West Grand Lake’s outlet, Grand Lake Stream, flows for 2.75 miles to Big Lake. Each fall, hundreds of landlocked salmon spawn in this stream. Most overwinter in the stream and re-enter West Grand Lake in mid-to-late June when water temperatures are warming in the stream. A highly popular spring fishery for salmon exists in Grand Lake Stream, comprised mostly of these hold-over post-spawners, along with a lesser percentage of fresh, bright, fatter salmon that have moved into the stream in the spring, either from West Grand Lake or Big Lake. MDIFW recommends that the fishway only be open during the time period when salmon are attempting to move upstream into West Grand, which corresponds to the period from mid-June through mid-July.
Annual selection of the date when the fishway is first opened is based on warming water temperatures–this period typically occurs around June 20. The most important procedure of fishway operation involves adjusting the gate near the top of the fishway to create a 20- inch turbulent overflow (hydraulic jump), which salmon easily jump over, but landlocked alewives are denied access to West Grand Lake because they are unable to negotiate the hydraulic jump due to the swift current speed and turbulence of bubbles in the overflow. Within two hours of opening the fishway each June, MDIFW biologists have observed salmon leaping over the hydraulic jump at rates of at least 60 salmon per minute. The fishway is closed by August 1.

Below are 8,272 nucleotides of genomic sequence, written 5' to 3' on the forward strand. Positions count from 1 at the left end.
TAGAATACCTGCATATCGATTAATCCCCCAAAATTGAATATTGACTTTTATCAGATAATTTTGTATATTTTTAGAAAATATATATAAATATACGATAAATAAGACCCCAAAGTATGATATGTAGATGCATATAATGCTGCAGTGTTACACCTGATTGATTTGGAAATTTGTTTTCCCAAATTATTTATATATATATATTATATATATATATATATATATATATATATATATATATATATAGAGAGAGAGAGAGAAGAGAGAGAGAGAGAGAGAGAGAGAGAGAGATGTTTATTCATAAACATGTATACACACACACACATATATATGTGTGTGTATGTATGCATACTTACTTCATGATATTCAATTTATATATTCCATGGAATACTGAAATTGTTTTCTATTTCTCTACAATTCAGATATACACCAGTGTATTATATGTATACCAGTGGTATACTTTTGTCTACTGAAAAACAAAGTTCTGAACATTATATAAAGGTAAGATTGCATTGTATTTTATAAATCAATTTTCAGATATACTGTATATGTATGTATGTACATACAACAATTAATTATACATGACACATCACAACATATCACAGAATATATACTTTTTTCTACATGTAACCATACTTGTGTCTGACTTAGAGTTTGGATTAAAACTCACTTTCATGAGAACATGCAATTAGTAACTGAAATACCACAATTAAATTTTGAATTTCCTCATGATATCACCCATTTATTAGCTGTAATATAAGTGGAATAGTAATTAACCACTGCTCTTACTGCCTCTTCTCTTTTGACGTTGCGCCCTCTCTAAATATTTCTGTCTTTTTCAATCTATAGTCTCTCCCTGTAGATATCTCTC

Comments and Recommendations on Farm Cove Dam Operation: Currently the upper portion of Grand Lake Brook and its tributary, Scott’s Brook, have limited production of wild brook trout and landlocked salmon. American eels also use this secondary outlet to access West Grand Lake and other headwater lake habitats. In light of the confirmed presence of the two invasive species and their ability to access West Grand Lake and it’s headwaters through this secondary outlet, we recommend that an external hydraulic jump be installed (an internal structure in the fishway was explored in 2011 and found to be incompatible) at the top of the ledge located immediately down-stream of the entrance to the Farm Cove Dam fishway. The hydraulic jump would be a fixed structure of 20-inches in height and would prevent access by landlocked alewives and largemouth bass to the Farm Cove Dam fishway and the waters above.